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Music at the Rabbi’s Funeral

Music at the Rabbi’s Funeral

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Meeting for the first time in many years, two great rabbis warmly embraced. Shimon of Jarosław (1759-1849) and Moshe Leib of Sasov (1745-1807) were both renowned chassidic masters.

Rabbi Moshe Leib had happened upon the town of Jaroslaw, and headed straight to the study hall where he immersed himself in Talmudic texts. During a break in his learning, he had inquired by the locals regarding their welfare, and asked whether there was anything they needed.

It was moments later that Rabbi Shimon, the town rabbi, entered the synagogue, and the two rabbis lovingly embraced. "Welcome to Jarosław," Rabbi Shimon exclaimed, "my dear rabbi and teacher."

"No need for titles and welcoming," said Rabbi Moshe Leib. "I hear that there is a pregnant woman due to give birth soon who does not have straw to rest comfortably. Come with me, let's assist her in this time of need."

The rabbis went and purchased two bundles of straw. Each hauling a bundle on his back, they made their way to the woman's hovel at the edge of town. There they prepared all that the woman needed in order to give birth comfortably, and left.

A Loving Legend

A home in Sasov, Ukraine, today. (Sasov photos courtesy of Howard Verb)
A home in Sasov, Ukraine, today. (Sasov photos courtesy of Howard Verb)
This was typical of Rabbi Moshe Leib's keen care for the orphaned, widowed and needy. He always aimed to assist them in a discreet manner; whenever possible, even the recipient of the kindness was unaware of the identity of the benefactor. His immense compassion for all quickly earned him the title: "Lover of Israel."

In his own town, he was known to go to the homes of Sasov's widows, following his morning prayers, and greet them with a hearty "good morning"—a source of joy and comfort for women who unfortunately often felt alone in their hardships.

Once, on an extremely cold night, the rabbi heard about a family that did not have firewood to heat their home.

The rabbi wanted to assist, but how could he give them firewood without embarrassing them? He devised a plan to dress up as a peasant going door-to-door selling firewood.

But when he tried to sell the firewood to the poor, pregnant mother, she refused, saying that she had no money to pay. And, she sighed, "Even if I would have money to pay you, our axe is broken so there's no way for us to split the wood to heat our home."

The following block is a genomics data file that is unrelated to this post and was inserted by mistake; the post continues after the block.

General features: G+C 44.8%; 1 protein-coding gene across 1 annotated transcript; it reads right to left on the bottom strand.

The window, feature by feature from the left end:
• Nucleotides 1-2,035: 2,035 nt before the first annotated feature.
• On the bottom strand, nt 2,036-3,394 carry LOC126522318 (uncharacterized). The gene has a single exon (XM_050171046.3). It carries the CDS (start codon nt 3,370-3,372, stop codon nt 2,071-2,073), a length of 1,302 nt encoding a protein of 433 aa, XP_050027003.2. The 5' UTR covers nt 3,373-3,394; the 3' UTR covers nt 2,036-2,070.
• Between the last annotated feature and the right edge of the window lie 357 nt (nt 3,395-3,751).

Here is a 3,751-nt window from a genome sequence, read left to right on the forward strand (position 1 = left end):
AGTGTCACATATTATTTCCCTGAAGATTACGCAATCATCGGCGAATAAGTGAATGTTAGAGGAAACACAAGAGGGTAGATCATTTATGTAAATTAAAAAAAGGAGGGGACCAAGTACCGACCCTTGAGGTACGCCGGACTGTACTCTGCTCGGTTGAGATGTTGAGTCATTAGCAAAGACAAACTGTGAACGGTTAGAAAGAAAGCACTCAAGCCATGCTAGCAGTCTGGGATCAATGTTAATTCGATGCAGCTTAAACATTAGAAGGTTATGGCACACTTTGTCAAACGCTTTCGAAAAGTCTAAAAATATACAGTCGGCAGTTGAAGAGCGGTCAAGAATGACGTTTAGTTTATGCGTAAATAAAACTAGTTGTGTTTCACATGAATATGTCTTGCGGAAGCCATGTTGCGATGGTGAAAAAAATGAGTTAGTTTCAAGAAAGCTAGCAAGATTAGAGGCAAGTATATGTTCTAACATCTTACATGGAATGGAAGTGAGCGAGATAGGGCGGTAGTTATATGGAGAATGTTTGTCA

"On that day when I will go to the world of all eternity, if only I would be received there with a wedding band." The rabbi, in peasant disguise, told her not to worry. He'd give them the wood on credit, he reassured, and would split the wood with his axe at no extra charge...

The rabbi would regularly go to the marketplace to assist strangers who came to the city to peddle their goods by helping them unload their wagons. He would bring water to the thirsty horses whose owners were distracted by their business tasks.

Once, at a wedding he arranged for a poor bride and groom, he said about the band: "On that day when I will go to the world of all eternity, if only I would be received there with a wedding band."

The city residents were dumbfounded by the statement, and at the time, it was the talk of the town.

The Horse Takes Another Route

The building over the grave of Rabbi Moshe Leib of Sasov in the Sasov cemetery
The building over the grave of Rabbi Moshe Leib of Sasov in the Sasov cemetery
One early morning, many years later, the talented Sasov musicians were traveling by horse and buggy to Brody where they were scheduled to entertain at a wedding. They had risen early so they could pray with the earliest morning services. They did not want to risk arriving late in Brody.

At one point during the trip, the horse suddenly changed course and took her own route, going back in the direction from where they had come from. Despite their frantic attempts, the horse could not be induced to follow the route to their intended destination.

Their fear continued to mount. Would they arrive late to the wedding? How could they stop the horse? Would this ruin their potential for future business opportunities in Brody?

The horse continued until it reached the cemetery in Sasov.

There, at the cemetery, they saw a crowd of thousands, a very unusual sight for their town—someone prominent must have died. In response to their question, one of the attendees tearfully told them that the deceased was Rabbi Moshe Leib.

The horse suddenly changed course and took her own route, going back in the direction from where they had come Suddenly, they recalled what the rabbi had said about them years earlier. They even remembered the tune they had been playing when the rabbi spoke his cryptic words, and wanted to play that very same song. The townspeople, when seeing the band, also remembered what happened and a murmur rose in the crowd. Unsure at to whether or not this would be appropriate, a group of rabbis in attendance concluded that since the rabbi had made his wish known, the band should play the tune.

And so, a joyous tune was played at the Lover of Israel's funeral.

Dovid Zaklikowski is a freelance journalist living in Brooklyn. Dovid and his wife Chana Raizel are the proud parents of four: Motti, Meir, Shaina & Moshe Binyomin.
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Anonymous January 6, 2011

thanks for this story :) ^_^ wow very beautiful :) Reply

Barbara Fouquet Lebanon, Tn/USA January 4, 2011

Music at the Rabbi's funeral Very inspiring. Reply

Anonymous L.A., CA May 4, 2009

wow! this man seems extremely pious and holy!
It always brightens my day to read these kind of articles! thank you chabad.org! Reply

Anonymous Metuchen, usa May 4, 2009

Music at the Rabbi's funeral Beautiful story!!!! Reply